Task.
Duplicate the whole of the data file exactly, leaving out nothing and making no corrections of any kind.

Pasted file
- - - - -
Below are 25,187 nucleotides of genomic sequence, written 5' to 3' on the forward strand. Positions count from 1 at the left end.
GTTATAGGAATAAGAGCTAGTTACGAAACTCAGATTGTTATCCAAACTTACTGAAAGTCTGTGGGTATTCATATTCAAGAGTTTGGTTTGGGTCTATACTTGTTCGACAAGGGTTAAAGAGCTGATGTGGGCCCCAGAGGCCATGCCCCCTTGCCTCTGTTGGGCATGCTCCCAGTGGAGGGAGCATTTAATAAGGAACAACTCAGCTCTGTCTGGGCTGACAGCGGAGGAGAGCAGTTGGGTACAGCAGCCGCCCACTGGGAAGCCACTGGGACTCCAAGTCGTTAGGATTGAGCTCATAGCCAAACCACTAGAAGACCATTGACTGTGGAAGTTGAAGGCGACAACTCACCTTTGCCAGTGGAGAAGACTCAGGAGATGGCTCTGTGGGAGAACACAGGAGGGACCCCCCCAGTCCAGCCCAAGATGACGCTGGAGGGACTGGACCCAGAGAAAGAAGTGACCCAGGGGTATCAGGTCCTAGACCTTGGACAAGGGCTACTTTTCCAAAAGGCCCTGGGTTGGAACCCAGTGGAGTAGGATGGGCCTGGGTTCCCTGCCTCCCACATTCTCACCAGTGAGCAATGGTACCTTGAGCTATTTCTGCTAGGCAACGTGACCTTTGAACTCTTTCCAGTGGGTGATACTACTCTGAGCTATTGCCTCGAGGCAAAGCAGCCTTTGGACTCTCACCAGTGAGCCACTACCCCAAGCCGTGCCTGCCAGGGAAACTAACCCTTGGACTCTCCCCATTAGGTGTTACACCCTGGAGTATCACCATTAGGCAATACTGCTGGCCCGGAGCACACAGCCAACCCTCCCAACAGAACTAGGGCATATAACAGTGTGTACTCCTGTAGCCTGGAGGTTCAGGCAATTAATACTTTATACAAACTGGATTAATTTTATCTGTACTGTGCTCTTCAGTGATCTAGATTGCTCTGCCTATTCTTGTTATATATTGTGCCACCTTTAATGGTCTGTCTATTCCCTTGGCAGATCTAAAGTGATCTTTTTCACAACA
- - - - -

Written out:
Below are 25,187 nucleotides of genomic sequence, written 5' to 3' on the forward strand. Positions count from 1 at the left end.
GTTATAGGAATAAGAGCTAGTTACGAAACTCAGATTGTTATCCAAACTTACTGAAAGTCTGTGGGTATTCATATTCAAGAGTTTGGTTTGGGTCTATACTTGTTCGACAAGGGTTAAAGAGCTGATGTGGGCCCCAGAGGCCATGCCCCCTTGCCTCTGTTGGGCATGCTCCCAGTGGAGGGAGCATTTAATAAGGAACAACTCAGCTCTGTCTGGGCTGACAGCGGAGGAGAGCAGTTGGGTACAGCAGCCGCCCACTGGGAAGCCACTGGGACTCCAAGTCGTTAGGATTGAGCTCATAGCCAAACCACTAGAAGACCATTGACTGTGGAAGTTGAAGGCGACAACTCACCTTTGCCAGTGGAGAAGACTCAGGAGATGGCTCTGTGGGAGAACACAGGAGGGACCCCCCCAGTCCAGCCCAAGATGACGCTGGAGGGACTGGACCCAGAGAAAGAAGTGACCCAGGGGTATCAGGTCCTAGACCTTGGACAAGGGCTACTTTTCCAAAAGGCCCTGGGTTGGAACCCAGTGGAGTAGGATGGGCCTGGGTTCCCTGCCTCCCACATTCTCACCAGTGAGCAATGGTACCTTGAGCTATTTCTGCTAGGCAACGTGACCTTTGAACTCTTTCCAGTGGGTGATACTACTCTGAGCTATTGCCTCGAGGCAAAGCAGCCTTTGGACTCTCACCAGTGAGCCACTACCCCAAGCCGTGCCTGCCAGGGAAACTAACCCTTGGACTCTCCCCATTAGGTGTTACACCCTGGAGTATCACCATTAGGCAATACTGCTGGCCCGGAGCACACAGCCAACCCTCCCAACAGAACTAGGGCATATAACAGTGTGTACTCCTGTAGCCTGGAGGTTCAGGCAATTAATACTTTATACAAACTGGATTAATTTTATCTGTACTGTGCTCTTCAGTGATCTAGATTGCTCTGCCTATTCTTGTTATATATTGTGCCACCTTTAATGGTCTGTCTATTCCCTTGGCAGATCTAAAGTGATCTTTTTCACAACA